I also agree that Fisher’s views about eugenics were distasteful and odious, but why are we willing to gloss over them? Does anyone want to work at a university that honors a distasteful and odious person with prominent displays, or receive an award named after a distasteful and odious person? I would think it a good idea to actually recognize the harm that a person did in their life! And maybe not inflict it further on those he harmed.
But now the arguments get peculiar.
Contrary to the statements of those who have canceled Fisher, though, he wasn’t a racist eugenist, although he did think that there were behavioral and intelligence differences between human groups, which is likely to be true on average but is a taboo topic—and irrelevant for reforming society. Fisher’s eugenics was largely based on intelligence and class, not race. Fisher was also clueless about the Nazis, though there is no evidence that he or his work contributed to the Nazi eugenics program.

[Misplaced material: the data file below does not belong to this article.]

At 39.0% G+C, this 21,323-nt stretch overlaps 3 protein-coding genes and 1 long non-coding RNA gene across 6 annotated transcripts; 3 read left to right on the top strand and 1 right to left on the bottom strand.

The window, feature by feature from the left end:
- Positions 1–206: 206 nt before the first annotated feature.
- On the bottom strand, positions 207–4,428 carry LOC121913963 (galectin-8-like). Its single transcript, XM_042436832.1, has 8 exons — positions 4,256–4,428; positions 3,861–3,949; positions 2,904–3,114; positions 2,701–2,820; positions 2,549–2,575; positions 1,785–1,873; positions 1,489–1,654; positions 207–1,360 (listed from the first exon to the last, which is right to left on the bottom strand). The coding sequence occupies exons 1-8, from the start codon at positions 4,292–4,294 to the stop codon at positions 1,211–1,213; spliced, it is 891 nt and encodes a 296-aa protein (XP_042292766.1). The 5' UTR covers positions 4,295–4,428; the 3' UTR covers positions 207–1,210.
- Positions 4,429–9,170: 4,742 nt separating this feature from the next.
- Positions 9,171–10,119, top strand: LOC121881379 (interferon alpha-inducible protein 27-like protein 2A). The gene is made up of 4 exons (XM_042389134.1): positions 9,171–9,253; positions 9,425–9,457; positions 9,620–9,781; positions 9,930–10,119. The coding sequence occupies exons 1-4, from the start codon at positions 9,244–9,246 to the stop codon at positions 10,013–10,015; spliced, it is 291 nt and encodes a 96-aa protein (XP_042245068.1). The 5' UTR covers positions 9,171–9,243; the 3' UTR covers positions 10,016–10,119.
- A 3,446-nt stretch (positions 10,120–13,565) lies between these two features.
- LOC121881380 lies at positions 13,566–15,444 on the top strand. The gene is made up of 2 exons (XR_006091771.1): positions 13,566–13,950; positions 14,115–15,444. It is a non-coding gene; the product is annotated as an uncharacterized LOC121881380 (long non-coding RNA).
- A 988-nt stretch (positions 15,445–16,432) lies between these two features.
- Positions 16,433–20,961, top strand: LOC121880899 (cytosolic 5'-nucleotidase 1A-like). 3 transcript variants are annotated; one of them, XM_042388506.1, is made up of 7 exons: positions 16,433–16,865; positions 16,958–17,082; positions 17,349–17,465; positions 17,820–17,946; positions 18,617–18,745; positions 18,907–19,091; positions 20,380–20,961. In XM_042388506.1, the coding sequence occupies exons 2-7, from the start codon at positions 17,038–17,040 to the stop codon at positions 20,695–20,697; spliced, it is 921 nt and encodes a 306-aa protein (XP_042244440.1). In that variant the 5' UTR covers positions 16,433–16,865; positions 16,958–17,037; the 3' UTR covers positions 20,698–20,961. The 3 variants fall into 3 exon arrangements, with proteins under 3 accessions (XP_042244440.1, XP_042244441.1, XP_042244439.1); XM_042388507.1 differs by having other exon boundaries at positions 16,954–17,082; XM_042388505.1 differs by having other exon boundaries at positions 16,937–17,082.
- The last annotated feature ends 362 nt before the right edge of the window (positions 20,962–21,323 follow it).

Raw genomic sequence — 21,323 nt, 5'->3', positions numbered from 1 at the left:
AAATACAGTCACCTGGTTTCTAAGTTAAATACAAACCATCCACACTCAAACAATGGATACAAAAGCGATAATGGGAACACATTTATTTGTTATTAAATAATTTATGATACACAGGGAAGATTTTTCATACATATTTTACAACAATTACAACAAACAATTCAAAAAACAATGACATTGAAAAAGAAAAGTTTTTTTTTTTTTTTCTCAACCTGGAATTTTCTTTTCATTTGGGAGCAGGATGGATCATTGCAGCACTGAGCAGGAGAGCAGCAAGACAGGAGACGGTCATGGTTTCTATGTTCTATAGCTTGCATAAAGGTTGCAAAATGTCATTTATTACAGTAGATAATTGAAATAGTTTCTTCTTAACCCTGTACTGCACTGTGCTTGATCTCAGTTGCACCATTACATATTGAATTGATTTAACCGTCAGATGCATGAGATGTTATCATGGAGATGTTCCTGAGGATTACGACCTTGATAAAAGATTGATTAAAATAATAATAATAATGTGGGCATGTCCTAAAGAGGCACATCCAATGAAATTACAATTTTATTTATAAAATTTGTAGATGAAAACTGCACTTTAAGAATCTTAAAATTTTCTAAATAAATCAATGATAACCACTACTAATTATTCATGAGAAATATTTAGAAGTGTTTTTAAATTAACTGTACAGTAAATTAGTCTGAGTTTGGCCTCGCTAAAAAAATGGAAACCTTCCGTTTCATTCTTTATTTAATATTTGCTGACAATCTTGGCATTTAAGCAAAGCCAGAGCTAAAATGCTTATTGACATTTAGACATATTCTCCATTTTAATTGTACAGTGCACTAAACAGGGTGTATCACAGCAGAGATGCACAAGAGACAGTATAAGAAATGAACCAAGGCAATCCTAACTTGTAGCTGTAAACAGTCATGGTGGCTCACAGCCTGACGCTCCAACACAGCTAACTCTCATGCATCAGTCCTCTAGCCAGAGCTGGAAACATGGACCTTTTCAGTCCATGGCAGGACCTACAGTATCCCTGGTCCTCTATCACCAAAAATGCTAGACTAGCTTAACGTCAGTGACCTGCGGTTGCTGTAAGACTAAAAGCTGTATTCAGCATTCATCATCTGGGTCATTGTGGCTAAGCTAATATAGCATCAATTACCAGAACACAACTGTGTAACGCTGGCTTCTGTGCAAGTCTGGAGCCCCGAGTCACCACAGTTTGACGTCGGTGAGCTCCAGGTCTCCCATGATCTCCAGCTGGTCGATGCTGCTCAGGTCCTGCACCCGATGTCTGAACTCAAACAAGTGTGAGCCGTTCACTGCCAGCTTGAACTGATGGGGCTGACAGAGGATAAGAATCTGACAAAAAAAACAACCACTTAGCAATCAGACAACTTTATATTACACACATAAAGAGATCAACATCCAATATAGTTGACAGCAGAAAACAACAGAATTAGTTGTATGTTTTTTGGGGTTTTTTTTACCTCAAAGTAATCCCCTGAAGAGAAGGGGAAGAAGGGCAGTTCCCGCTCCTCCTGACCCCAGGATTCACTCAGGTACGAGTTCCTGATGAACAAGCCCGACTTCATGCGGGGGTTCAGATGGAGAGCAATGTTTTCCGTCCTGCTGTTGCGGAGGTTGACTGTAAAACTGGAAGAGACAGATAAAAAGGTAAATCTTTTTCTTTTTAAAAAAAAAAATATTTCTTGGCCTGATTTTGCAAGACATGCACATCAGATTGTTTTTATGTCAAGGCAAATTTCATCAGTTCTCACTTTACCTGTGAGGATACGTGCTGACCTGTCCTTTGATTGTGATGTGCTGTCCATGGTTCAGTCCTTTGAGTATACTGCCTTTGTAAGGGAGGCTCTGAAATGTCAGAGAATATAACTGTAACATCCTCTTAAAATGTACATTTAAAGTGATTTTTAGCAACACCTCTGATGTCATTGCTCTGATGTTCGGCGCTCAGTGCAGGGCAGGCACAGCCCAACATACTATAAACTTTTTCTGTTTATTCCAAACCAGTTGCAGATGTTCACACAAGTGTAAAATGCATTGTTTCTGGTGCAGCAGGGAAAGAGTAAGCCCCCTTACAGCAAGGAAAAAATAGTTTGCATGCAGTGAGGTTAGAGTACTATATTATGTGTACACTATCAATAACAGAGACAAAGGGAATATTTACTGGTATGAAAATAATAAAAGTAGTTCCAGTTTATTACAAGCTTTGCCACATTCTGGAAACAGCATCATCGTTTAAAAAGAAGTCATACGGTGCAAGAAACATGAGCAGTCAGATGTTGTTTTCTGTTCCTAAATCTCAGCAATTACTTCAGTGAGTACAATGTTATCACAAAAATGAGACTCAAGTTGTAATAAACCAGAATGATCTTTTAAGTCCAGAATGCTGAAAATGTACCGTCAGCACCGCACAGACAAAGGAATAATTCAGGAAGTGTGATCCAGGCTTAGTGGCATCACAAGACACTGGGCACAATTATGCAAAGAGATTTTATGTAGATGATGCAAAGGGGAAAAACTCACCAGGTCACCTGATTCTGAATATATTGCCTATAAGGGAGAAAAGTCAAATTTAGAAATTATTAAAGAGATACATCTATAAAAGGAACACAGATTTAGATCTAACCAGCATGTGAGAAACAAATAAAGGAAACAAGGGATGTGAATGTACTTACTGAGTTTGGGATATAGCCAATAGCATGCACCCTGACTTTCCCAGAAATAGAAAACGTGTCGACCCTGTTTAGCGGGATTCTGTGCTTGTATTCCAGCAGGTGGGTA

In fact, none of Fisher’s recommendations or views were ever adopted by his own government, which repeatedly rejected his recommendations for positive and negative eugenics. Nor were they taken up in America, where they did practice negative eugenics, sterilizing people without their consent. But American eugenics was largely promoted by American scientists.
Oh, he wasn’t a racist, thank god, he just thought there were intelligence differences between unspecified groups, and he wanted to oppress poor people instead. That makes him better?
Between 1929 and 1934 the Eugenics Education Society of London began campaigning for a law that would permit sterilization of “mental defectives.” Fisher was an active board member of the Society and contributed scientific advice as well as providing them with a four-page pamphlet for use by the Committee for Legalizing Sterilization entitled “The Elimination of Mental Defect” in 1930. In it, Fisher argued that mating was primarily controlled by social class “and defectives undoubtedly gravitate to the lowest social stratum.” He concluded by recommending that, “the segregation or sterilization of the feeble-minded would lead to substantial immediate progress in the elimination of the defect.”
On the other hand, as is typical, Fisher could be a bit loose with his definitions and slip easily into racist talk.